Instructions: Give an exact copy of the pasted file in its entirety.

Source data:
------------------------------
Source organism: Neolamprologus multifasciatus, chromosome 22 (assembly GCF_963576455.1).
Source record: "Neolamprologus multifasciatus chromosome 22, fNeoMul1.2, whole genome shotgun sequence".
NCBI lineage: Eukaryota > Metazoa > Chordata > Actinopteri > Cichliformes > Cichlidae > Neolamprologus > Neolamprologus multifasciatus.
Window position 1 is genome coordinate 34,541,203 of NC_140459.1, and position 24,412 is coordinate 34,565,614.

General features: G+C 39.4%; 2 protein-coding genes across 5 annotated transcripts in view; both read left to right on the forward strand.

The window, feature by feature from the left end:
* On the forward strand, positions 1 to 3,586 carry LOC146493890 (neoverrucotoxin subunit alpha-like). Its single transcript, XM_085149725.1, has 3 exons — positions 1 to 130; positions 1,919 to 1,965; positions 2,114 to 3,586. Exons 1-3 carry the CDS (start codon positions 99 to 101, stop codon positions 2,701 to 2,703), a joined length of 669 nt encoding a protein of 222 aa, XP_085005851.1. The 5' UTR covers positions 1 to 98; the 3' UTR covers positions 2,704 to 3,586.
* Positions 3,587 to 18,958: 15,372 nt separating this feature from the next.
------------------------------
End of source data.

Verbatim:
Source organism: Neolamprologus multifasciatus, chromosome 22 (assembly GCF_963576455.1).
Source record: "Neolamprologus multifasciatus chromosome 22, fNeoMul1.2, whole genome shotgun sequence".
NCBI lineage: Eukaryota > Metazoa > Chordata > Actinopteri > Cichliformes > Cichlidae > Neolamprologus > Neolamprologus multifasciatus.
Window position 1 is genome coordinate 34,541,203 of NC_140459.1, and position 24,412 is coordinate 34,565,614.

General features: G+C 39.4%; 2 protein-coding genes across 5 annotated transcripts in view; both read left to right on the forward strand.

The window, feature by feature from the left end:
* On the forward strand, positions 1 to 3,586 carry LOC146493890 (neoverrucotoxin subunit alpha-like). Its single transcript, XM_085149725.1, has 3 exons — positions 1 to 130; positions 1,919 to 1,965; positions 2,114 to 3,586. Exons 1-3 carry the CDS (start codon positions 99 to 101, stop codon positions 2,701 to 2,703), a joined length of 669 nt encoding a protein of 222 aa, XP_085005851.1. The 5' UTR covers positions 1 to 98; the 3' UTR covers positions 2,704 to 3,586.
* Positions 3,587 to 18,958: 15,372 nt separating this feature from the next.